One Wednesday morning at the Paley Early Learning Center in Northeast Philadelphia, 4-year-old Quincy was learning how to write the letter 'L'. Tracing arrows with his finger, he repeated after his teacher the different parts of the letter: a long line and a short line.
Quincy is one of about 13,000 pre-K students in Pennsylvania's Pre-K Counts, a program for families making under 300 percent of the poverty level. For context, about 39,000 children in Philadelphia alone qualify for the program.
The SRC adopted a "lump sum" budget Thursday night that assumes more than $264 million in new revenue from the city and state that has been proposed by Gov. Wolf and Mayor Nutter but is by no means guaranteed.
The School Reform Commission met Thursday afternoon to vote on a $2.86 billion "lump sum" budget for next school year that includes nearly $265 million in new revenue, based on proposals from Gov. Wolf and Mayor Nutter that would funnel more money to the District.
The budget shows that the District expects to end this fiscal year on June 30 with a $6.9 million surplus, which it plans to spend down next year.
Paul Socolaron Mar 26, 2015 12:57 PM
The fall 2014 edition of an annual report called Managing for Results in America’s Great City Schools provides data from 2012-13 comparing the School District of Philadelphia and about 40 other big-city school districts on key performance indicators for information technology.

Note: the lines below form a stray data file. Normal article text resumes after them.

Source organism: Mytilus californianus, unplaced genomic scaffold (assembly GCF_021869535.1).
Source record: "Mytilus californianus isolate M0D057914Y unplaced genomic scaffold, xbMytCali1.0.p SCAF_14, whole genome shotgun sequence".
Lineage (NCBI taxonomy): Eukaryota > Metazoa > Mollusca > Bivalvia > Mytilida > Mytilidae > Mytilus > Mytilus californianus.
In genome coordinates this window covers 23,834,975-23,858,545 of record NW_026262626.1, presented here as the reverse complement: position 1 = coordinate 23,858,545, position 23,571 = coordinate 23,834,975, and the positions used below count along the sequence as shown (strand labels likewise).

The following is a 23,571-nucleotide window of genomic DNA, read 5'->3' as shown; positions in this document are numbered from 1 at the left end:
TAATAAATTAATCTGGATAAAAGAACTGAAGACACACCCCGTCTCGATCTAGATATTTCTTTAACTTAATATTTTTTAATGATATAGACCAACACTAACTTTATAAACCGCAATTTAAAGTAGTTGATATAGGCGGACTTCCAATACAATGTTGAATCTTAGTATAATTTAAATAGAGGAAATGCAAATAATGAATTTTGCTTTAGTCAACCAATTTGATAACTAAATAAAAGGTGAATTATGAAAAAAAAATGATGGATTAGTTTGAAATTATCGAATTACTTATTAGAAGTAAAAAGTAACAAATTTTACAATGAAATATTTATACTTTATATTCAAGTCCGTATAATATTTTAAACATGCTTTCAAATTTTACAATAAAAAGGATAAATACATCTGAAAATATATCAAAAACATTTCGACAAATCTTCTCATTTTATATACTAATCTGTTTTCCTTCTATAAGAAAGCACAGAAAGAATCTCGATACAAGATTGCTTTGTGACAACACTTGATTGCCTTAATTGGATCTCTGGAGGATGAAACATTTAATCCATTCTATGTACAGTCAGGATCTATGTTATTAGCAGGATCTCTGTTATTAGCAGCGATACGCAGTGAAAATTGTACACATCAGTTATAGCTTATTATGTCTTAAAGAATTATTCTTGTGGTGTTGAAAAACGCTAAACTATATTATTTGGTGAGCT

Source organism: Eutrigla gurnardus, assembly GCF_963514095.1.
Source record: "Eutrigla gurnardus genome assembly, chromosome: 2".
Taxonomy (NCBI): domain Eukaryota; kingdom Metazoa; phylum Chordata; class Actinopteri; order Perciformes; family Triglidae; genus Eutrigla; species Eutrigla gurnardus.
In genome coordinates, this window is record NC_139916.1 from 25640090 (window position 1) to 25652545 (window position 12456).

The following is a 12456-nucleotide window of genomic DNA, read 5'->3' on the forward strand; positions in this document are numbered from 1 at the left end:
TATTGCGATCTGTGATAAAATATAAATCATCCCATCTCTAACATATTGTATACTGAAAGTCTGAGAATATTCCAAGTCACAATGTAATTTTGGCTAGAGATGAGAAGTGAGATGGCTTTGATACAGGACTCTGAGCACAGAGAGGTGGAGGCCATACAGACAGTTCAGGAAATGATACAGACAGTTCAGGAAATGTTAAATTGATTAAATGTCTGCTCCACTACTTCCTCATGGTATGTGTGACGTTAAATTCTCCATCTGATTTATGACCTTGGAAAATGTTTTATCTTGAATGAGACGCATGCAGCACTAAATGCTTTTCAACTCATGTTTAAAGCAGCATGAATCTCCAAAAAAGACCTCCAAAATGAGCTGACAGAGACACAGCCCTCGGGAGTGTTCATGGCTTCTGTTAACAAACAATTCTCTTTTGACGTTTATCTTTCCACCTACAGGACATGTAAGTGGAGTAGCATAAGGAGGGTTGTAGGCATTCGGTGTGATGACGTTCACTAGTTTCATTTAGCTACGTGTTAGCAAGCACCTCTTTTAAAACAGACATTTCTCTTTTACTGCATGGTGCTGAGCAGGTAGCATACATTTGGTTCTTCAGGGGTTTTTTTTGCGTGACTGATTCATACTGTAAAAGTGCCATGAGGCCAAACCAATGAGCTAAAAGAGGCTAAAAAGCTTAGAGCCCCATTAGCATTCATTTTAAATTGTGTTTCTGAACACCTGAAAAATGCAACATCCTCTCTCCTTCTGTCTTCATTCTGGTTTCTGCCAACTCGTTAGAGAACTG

Philadelphia’s results fell near the bottom among big-city districts nationally on most of the technology indicators.
Dan Hardyon Mar 26, 2015 11:41 AM
The numbers tell the story: Philadelphia has all the markings of a technology-starved school district.
In a report released last fall on 2012-13 information technology benchmarks for about 40 of the school districts making up the Council of the Great City Schools, the School District of Philadelphia ranked second from the bottom in the average age of its computers: just over five years. A computer’s assumed useful life is about five years.
Building a tech culture. Notebook
Four schools nab $375K in PSP grants. NewsWorks
School technology: What to look for. Notebook
When Colleges Hurt Kids. Practical Theory
For the first time, the Notebook focused an edition on education technology.
Our main findings: Some Philadelphia schools have pioneered technology use in several ways. But its overall use is spotty, often dependent on school leadership, teacher training and buy-in, and overall District stability.